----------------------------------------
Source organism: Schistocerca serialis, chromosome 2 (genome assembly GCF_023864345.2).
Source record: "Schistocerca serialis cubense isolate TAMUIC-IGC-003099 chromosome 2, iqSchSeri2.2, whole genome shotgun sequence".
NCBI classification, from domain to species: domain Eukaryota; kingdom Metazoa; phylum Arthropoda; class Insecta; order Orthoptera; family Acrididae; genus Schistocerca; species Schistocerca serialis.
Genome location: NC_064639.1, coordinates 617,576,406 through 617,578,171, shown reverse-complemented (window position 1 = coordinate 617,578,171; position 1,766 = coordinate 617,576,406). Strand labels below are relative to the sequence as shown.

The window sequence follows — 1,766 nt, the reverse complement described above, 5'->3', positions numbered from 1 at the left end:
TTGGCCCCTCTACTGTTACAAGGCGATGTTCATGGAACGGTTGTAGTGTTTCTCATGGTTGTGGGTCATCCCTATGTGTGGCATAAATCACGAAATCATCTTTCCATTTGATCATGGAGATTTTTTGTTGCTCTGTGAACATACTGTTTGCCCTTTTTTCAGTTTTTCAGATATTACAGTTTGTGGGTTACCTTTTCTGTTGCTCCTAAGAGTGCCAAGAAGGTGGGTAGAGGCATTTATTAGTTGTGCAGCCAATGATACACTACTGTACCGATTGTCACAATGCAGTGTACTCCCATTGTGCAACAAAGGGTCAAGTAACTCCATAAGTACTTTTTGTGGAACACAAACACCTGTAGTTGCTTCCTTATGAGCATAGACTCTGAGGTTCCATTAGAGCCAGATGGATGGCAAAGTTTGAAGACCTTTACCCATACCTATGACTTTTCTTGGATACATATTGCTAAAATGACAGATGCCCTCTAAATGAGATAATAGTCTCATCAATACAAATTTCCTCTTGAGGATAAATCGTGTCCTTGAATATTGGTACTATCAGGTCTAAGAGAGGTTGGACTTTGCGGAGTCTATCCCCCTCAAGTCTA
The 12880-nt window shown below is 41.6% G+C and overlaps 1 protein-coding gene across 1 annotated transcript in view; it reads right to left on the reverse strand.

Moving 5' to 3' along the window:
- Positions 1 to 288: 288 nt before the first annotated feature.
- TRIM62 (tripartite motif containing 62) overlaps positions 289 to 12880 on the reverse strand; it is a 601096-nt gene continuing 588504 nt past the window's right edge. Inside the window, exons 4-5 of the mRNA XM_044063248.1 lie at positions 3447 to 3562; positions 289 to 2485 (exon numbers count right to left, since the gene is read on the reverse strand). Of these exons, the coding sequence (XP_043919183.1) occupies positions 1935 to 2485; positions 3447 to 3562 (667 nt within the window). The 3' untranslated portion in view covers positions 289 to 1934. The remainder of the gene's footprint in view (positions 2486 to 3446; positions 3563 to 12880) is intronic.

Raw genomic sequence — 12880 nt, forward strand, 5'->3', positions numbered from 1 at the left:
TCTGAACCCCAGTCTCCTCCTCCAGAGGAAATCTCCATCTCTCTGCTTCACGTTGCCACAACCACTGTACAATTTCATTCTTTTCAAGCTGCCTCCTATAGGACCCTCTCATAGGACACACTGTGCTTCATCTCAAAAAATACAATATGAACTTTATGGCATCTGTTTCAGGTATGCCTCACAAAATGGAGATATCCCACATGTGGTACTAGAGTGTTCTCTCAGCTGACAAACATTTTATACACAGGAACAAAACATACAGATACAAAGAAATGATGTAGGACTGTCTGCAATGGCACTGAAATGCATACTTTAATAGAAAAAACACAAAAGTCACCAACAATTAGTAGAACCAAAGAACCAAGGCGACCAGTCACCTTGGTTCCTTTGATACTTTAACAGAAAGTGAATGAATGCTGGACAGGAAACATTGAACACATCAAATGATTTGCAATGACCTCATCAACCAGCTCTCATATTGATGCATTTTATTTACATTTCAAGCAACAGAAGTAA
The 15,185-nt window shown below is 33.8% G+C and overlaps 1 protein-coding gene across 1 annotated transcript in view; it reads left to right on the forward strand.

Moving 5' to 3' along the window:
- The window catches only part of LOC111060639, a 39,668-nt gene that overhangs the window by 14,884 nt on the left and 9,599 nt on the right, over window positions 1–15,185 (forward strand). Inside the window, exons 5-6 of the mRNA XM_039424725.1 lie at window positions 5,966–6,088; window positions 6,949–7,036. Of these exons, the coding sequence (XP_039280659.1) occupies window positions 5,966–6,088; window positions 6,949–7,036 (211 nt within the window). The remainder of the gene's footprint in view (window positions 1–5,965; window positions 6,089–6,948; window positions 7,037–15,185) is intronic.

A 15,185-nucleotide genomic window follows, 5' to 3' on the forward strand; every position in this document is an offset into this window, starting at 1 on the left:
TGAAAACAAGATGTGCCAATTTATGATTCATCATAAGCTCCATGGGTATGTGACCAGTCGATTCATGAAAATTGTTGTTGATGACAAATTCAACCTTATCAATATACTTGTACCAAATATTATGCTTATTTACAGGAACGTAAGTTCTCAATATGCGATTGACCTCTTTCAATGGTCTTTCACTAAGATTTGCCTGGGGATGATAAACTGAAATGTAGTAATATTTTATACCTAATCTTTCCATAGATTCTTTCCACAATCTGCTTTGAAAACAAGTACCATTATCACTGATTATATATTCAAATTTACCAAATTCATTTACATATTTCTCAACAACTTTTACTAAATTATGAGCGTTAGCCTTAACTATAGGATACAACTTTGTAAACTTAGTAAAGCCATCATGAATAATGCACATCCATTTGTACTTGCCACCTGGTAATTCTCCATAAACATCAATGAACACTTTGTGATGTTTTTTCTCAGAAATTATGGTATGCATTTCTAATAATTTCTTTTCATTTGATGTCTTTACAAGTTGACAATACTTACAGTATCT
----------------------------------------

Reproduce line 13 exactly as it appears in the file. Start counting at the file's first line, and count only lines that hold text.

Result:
The 15,185-nt window shown below is 33.8% G+C and overlaps 1 protein-coding gene across 1 annotated transcript in view; it reads left to right on the forward strand.